Why go back to a university after all these years just to incur mounds of student debt? Why learn finance, marketing and leadership skills when there are numerous examples of successful entrepreneurs who founded businesses without getting advanced degrees? Why try to learn business content in a world where ever-changing technology creates dinosaurs faster than Steven Spielberg?
Because it’s the smart move!!!
All one needs to do is to ask the experts — the individuals who have actually put in the time, energy, financial resources and personal commitment to earn an MBA. A 2014 Alumni Perspective’s Survey, conducted by the Graduate Management Admissions Council, found that more than 90 percent of MBA graduates rated their degrees in business as good to outstanding. This was not just some pollster telephoning a small number of people at dinnertime asking a few questions — more than 21,000 business school graduates responded to this survey.
Ninety-five percent of these respondents believed their MBA experience was personally rewarding, and 90 percent believed it was professionally rewarding. Given what they know now, 96 percent of the business school alumni surveyed said they would still pursue their degree. Interestingly, the survey found little to no distinction between responses of MBA graduates who completed their degree in a period of economic downturn versus those who graduated when the economy was thriving.
It is certainly true that, in an economy still suffering from the effects of recession, the concern for student debt fueled by the rising cost of education may raise a degree of skepticism in those considering furthering their business education. However, the value of an MBA from an accredited institution that fits individual students’ needs can help to stimulate entrepreneurial thinking skills, and further advance these students’ careers.
Even in times of economic downturn, many MBA graduates have reported they still value the investment they made into earning an MBA. In a recent article published by Harvard Business Review, with respect to the financial rewards attributable to an MBA degree, those graduating in periods of downturn were actually slightly more likely to rate their MBA as being a vital contributor to their employment and financial compensation. Eighty-four percent of respondents maintained that their degree was essential to their employment.
Hiring of MBAs is also predicted to increase more than 16 percent this year, indicating that the MBA degree continues to gain value in determining career placement. Furthermore, a recent study published by the College Board depicts median annual salaries for individuals holding master’s degrees as $90,000, while those holding bachelor’s degrees earn only $56,500.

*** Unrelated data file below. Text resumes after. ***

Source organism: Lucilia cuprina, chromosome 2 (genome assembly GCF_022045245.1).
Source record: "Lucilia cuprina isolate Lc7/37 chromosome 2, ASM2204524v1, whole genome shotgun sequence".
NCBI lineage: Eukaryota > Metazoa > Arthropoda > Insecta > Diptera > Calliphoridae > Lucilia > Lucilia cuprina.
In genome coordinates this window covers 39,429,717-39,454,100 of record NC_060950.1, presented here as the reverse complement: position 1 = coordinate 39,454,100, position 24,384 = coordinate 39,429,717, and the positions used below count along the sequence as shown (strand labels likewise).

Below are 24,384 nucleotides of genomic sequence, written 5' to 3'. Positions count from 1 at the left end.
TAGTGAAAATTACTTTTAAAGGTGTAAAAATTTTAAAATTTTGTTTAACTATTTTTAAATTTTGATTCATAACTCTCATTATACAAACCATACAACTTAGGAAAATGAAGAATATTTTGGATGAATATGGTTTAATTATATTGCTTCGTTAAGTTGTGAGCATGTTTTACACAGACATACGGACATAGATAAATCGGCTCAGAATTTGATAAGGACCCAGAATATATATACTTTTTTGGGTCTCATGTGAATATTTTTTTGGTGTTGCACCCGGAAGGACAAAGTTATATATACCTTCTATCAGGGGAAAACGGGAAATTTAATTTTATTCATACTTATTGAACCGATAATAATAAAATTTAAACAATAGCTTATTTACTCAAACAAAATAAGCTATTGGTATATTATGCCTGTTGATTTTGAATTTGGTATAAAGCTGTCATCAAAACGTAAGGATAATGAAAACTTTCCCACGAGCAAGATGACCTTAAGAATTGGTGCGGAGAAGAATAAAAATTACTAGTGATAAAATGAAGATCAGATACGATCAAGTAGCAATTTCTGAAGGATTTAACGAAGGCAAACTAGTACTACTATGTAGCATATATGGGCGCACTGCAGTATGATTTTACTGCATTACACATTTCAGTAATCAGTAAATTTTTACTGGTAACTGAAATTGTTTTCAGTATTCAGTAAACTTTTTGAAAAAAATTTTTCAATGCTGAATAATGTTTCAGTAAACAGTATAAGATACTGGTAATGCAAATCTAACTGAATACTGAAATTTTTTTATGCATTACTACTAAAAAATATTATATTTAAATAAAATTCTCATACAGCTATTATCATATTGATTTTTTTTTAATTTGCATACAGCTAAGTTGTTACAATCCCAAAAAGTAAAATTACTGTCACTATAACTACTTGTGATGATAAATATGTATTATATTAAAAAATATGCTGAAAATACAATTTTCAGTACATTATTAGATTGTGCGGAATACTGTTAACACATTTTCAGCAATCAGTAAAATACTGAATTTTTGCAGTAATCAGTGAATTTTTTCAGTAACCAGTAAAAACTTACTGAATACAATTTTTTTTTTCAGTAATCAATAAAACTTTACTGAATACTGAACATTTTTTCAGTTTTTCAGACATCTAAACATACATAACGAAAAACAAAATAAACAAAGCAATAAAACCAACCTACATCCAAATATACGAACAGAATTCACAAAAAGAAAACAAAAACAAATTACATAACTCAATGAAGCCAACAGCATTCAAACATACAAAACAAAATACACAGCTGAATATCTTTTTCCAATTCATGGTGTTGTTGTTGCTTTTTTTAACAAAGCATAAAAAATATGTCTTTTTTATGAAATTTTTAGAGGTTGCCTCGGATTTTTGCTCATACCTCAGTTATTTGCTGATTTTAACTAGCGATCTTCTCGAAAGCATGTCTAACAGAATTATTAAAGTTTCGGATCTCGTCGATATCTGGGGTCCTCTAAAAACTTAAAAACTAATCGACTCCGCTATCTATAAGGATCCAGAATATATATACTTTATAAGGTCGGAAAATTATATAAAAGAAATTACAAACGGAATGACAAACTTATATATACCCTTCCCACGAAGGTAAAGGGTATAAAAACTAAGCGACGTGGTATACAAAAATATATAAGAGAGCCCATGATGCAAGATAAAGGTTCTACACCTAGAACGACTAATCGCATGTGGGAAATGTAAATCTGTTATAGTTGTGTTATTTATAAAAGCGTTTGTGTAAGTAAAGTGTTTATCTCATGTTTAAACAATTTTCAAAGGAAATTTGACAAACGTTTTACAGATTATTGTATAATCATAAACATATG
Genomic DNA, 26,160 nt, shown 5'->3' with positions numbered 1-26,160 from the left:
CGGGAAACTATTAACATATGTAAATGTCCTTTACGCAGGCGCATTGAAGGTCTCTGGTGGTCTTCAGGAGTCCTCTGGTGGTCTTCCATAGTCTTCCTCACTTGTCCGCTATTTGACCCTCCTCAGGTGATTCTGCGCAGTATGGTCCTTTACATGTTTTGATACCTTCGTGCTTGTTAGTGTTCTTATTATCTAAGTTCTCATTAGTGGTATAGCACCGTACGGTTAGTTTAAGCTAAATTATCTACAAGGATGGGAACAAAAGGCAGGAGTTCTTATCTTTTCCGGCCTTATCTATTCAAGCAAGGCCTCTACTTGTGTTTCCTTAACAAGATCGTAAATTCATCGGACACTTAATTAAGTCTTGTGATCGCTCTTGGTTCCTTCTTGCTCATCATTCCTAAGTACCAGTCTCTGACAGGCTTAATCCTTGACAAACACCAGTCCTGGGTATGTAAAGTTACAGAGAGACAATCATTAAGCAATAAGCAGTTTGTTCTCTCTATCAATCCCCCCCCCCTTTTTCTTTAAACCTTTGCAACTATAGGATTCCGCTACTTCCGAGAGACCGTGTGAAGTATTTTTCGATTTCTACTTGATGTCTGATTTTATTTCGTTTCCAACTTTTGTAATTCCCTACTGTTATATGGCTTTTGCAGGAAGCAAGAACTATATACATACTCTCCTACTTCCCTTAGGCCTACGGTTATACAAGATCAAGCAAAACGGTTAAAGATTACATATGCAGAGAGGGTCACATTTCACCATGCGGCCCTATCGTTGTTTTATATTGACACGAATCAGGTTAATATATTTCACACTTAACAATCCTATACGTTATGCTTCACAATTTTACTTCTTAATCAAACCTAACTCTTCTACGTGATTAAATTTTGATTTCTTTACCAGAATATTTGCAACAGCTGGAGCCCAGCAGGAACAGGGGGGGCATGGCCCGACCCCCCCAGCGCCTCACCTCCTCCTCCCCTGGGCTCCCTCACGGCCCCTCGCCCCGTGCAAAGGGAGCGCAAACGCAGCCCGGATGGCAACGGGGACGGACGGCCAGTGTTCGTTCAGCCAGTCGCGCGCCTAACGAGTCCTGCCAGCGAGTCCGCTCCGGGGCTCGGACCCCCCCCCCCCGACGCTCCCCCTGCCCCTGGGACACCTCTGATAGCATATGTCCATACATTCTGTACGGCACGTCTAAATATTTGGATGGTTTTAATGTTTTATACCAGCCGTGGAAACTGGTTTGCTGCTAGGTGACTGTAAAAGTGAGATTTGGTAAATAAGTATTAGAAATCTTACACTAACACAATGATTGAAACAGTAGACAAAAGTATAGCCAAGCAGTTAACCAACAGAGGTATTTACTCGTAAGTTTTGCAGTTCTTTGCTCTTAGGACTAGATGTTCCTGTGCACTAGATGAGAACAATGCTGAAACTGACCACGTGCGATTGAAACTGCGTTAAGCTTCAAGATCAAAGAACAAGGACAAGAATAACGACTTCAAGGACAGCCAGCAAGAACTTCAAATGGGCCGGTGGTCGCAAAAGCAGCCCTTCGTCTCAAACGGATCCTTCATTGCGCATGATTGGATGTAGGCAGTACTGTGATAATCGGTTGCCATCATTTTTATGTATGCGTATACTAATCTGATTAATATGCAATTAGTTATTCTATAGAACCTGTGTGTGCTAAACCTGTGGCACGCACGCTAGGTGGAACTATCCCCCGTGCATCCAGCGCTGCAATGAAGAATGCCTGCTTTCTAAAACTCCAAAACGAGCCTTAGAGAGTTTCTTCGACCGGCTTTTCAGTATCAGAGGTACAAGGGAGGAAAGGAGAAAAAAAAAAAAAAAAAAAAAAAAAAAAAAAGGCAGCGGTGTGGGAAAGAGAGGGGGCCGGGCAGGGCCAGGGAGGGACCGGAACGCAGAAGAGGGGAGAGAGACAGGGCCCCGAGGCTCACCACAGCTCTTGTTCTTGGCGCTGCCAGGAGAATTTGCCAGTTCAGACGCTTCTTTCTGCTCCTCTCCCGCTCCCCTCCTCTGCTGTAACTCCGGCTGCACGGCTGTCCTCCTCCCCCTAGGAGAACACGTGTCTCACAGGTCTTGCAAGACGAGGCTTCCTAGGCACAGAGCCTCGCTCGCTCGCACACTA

Some skeptics of the MBA cite the out-datedness of business school curricula. Recently, however, great numbers of schools have begun infusing new ways of stimulating creativity into their programs, which can help spur innovative and entrepreneurial thought processes in the minds of MBA candidates. Themes of entrepreneurship, venture capital, product innovation and contagion — that is, how ideas go viral — have made their way into the curriculum and inculcate value to many business school programs.
Aspiring entrepreneurs are also considering the networking values an MBA program presents. The graduate business school experience allows future business leaders to meet and collaborate. Entrepreneurs can, in turn, find those with like mindsets and passion for success, and after completion of their degree they may choose to start a business together. This environment that MBA students experience is unique to business schools, because there are many talented individuals from whom to seek knowledge, and there is little risk associated with failure — if the startup does not work, the students can simply commence a job search. This gives time for young entrepreneurs to fine-tune their startup planning and vision, and to seek advice from their professors on how to correct mistakes.
The Graduate School of Business at Stanford University has seen a record 18 percent of 2013’s graduating class elect to start a business. Compared with the class of 2007, five times as many 2013 Wharton business school graduates have started their own business immediately after completion of their degree. At the University of North Carolina’s Kenan-Flagler Business School, 40 percent of the class of 2015 is studying entrepreneurship. This movement toward entrepreneurship reflects the mindset of modern business students, who tend to be less interested in Wall Street and more interested in what they can learn to grow their own businesses and emulate the likes of those in Silicon Valley.
Mr. Spielberg, you will need to look elsewhere for your dinosaurs. Investing in one’s education by earning an MBA is certainly not worthless. This is solidly proven by hard data.
Anthony L. Liuzzo, J.D., Ph.D., serves as director of Arizona Business Programs and professor of Business and Economics at Wilkes University in Mesa, Arizona, and Wilkes-Barre, Pennsylvania.
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